Ron Kujawski: Labor in the garden this Labor Day


In contrast to Memorial Day, which is perceived as the time to pick up the pace of our gardening endeavors, Labor Day is often viewed as a time when those labors are waning. Nothing could be further from the truth, at least as far as Labor Day is concerned. Not to belabor the point, but Labor Day is aptly named as it is a good time to labor at these tasks:

- Make daily treks around the vegetable garden as crops are rapidly ripening. Potatoes, onions, beans, tomatoes, peppers, eggplant, cucumbers and the first pumpkins, melons and winter squash are likely to be ready for harvest. With the bulk of the harvest occurring now, get out the canner and canning jars, freezer containers and food dehydrator in order to preserve fruits and vegetables for winter consumption.

- Divide rhubarb when the leaves begin to die. Normally, rhubarb plants may go from 5 to 15 years before needing to be divided. However, if the leaf stems were very slim or weak this year, divide the plants.

- Divide summer blooming perennials after they have completed their flowering. At this time of year, air temperatures are cooling down — this past week notwithstanding — but soil remains quite warm, often warmer than the air. Under these conditions, the plant's energy is diverted from vegetative growth to root growth, allowing the divisions to become well established before the onset of freezing weather. Whether or not a plant needs to be divided can be determined by evaluating certain aspects of its performance this year. Poor flowering, smaller and pale-colored foliage, and a hole or dead area at the center of the plant clump are signs that the plant needs to be divided. Some perennials, such as chrysanthemum, need to be divided almost every year, while bay's breath (Gypsophila paniculata) are never divided. By the way, there always seem to be more divisions than are needed. So share or trade some with friends.

- Plant, plant, plant! Cooling temperatures, warm and moist soils favor establishment of trees, shrubs and perennials. Also, there is the advantage of finding great buys as most garden centers and nurseries have much reduced prices on these plants at this time of year. Prior to planting, prepare the soil by working in organic matter, such as compost to a wide area where the plants are to grow and not just to the backfill soil. Water the soil a few hours before planting and then after setting in the plants.

- Seed new lawns or reseed bare patches. This is even a better time to seed turfgrass than in spring. As with the plants mentioned above, weather conditions going into autumn favor growth of grass, especially growth of their roots.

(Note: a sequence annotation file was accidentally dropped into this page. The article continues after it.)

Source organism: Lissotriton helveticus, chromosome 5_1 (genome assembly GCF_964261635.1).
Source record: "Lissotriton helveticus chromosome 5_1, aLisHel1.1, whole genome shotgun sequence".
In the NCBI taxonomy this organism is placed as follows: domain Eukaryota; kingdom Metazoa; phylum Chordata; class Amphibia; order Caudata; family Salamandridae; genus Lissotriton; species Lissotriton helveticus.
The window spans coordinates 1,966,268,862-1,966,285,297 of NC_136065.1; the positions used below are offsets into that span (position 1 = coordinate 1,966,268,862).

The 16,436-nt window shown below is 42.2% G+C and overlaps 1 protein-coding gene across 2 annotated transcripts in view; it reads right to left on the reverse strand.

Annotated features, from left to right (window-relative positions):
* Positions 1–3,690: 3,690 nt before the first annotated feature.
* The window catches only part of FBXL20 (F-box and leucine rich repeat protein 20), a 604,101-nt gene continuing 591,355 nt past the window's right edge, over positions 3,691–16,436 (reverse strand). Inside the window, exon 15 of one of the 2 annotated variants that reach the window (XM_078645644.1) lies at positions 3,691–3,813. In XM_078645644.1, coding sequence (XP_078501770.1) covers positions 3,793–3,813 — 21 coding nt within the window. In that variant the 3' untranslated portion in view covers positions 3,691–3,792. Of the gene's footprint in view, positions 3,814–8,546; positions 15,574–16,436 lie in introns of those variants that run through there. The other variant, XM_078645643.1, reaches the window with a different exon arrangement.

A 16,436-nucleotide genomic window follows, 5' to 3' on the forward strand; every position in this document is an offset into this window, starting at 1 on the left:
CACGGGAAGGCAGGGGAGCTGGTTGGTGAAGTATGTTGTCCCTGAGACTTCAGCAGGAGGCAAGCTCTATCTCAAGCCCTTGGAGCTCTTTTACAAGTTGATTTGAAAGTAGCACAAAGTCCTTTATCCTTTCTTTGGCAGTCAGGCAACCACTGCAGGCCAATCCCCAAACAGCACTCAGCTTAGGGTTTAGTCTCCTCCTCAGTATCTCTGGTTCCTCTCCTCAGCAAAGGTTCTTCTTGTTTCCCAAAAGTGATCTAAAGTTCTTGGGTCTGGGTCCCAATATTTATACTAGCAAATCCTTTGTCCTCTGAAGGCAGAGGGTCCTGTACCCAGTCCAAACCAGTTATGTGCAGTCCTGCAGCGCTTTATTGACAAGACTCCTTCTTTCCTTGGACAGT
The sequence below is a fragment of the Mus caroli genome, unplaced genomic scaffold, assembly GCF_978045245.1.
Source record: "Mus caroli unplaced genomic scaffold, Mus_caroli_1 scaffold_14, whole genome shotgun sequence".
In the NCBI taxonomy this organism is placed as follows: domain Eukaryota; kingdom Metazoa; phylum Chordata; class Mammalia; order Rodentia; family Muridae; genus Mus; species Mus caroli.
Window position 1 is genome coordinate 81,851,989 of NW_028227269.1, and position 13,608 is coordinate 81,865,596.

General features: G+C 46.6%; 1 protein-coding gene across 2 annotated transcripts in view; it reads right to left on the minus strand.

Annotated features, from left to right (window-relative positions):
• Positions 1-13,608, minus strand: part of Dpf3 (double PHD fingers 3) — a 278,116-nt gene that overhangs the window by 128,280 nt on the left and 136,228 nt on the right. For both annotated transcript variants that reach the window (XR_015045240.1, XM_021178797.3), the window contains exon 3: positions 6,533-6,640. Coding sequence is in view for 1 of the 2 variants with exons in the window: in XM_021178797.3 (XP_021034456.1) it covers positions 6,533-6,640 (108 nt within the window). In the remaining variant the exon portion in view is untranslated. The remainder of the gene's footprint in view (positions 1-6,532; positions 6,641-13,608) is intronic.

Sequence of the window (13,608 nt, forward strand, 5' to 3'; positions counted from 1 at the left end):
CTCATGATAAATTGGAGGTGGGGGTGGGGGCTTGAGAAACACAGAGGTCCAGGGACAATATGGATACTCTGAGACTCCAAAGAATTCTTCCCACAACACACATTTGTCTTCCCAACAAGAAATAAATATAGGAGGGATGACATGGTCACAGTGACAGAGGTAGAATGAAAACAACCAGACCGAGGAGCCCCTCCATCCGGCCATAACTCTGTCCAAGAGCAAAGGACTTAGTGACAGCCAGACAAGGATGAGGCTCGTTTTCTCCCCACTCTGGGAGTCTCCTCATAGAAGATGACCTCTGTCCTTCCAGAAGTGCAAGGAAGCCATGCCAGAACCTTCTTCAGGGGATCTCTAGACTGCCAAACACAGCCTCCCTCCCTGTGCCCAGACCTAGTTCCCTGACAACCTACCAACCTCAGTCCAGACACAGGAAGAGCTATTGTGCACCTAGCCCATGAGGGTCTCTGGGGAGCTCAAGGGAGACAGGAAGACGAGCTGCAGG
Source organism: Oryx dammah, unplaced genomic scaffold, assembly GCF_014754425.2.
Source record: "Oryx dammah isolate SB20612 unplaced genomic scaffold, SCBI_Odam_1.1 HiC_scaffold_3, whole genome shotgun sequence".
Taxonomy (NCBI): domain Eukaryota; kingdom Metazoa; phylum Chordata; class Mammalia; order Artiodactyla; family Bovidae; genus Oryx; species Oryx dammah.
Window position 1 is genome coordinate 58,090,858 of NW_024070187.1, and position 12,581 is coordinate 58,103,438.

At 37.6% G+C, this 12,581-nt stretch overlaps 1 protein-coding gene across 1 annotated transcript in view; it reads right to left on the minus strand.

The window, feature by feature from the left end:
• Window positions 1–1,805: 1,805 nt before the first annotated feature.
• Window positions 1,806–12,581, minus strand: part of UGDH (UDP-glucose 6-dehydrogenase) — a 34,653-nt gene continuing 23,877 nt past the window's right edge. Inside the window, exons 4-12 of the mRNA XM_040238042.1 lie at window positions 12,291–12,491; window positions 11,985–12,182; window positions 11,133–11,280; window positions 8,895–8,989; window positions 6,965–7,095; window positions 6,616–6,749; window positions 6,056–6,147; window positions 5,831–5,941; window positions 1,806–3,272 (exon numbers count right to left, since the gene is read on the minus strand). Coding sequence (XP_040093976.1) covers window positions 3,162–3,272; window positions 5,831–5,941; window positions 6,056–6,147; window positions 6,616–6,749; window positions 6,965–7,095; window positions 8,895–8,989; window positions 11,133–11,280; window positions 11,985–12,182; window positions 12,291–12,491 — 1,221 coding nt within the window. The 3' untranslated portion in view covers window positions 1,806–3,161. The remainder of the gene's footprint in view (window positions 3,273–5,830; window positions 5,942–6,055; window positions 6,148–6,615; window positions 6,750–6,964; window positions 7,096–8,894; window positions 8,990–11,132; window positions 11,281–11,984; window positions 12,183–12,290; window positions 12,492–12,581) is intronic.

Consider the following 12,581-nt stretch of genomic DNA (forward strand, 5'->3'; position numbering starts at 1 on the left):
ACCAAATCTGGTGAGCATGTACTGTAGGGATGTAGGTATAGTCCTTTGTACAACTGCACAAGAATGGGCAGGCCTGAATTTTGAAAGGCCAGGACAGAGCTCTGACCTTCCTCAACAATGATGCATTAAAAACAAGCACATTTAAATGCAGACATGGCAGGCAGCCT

- Fertilize existing lawns. Research has shown that if you fertilize your lawn only once a year, Labor Day is the best time to do it. There is reason why the grass species recommended for our climate are called cool-season grasses — they thrive in cool weather. Also, grasses which struggled through a hot summer, pick up the pace of growth now and benefit from an application of plant nutrients.

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- Collect seed pods of early blooming perennials, such lupines and columbines. Store the seeds in the refrigerator for sowing next spring or sow the seeds now in a cold frame, but be prepared to mulch any seedlings that develop prior to the onset of freezing weather.

- Sow seeds of dill, cilantro and parsley for growing indoors this winter.

- Dissolve one teaspoon of baking soda in a quart of water and spray this solution onto the leaves of pumpkin plants and winter squash to protect them from powdery mildew.

- Begin garden clean up by removing spent crops in the vegetable garden and worn-out annual flowers. Add these materials to the compost pile. No compost pile? Start one somewhere in the garden. There's no need to build extravagant bins or buy expensive compost barrels. Just pile up leaves and organic debris in an out-of-the-way corner of the backyard, or front yard if you have a proclivity for organic exhibitionism. Rate of decomposition of the organic matter can be hastened by turning the pile once a month. Don't bother to buy "compost activators" that claim to speed composting. In university studies, commercial activators were found to have no effect on the rate of composting.

- Plant a winter cover crop in areas of the garden as they become vacant through mid-October. Winter rye is an excellent choice as a winter cover crop and the seeds are readily available as garden centers and farm supply stores.

Hmmm! Maybe I've misunderstood the concept of celebrating Labor Day. Perhaps, we should put side our gardening labors for a day and go on a picnic.


The Western Mass Master Gardeners are looking for applicants for their class of 2019. Registration deadline is Sept. 21. Applications and FAQs can be downloaded directly from the website at


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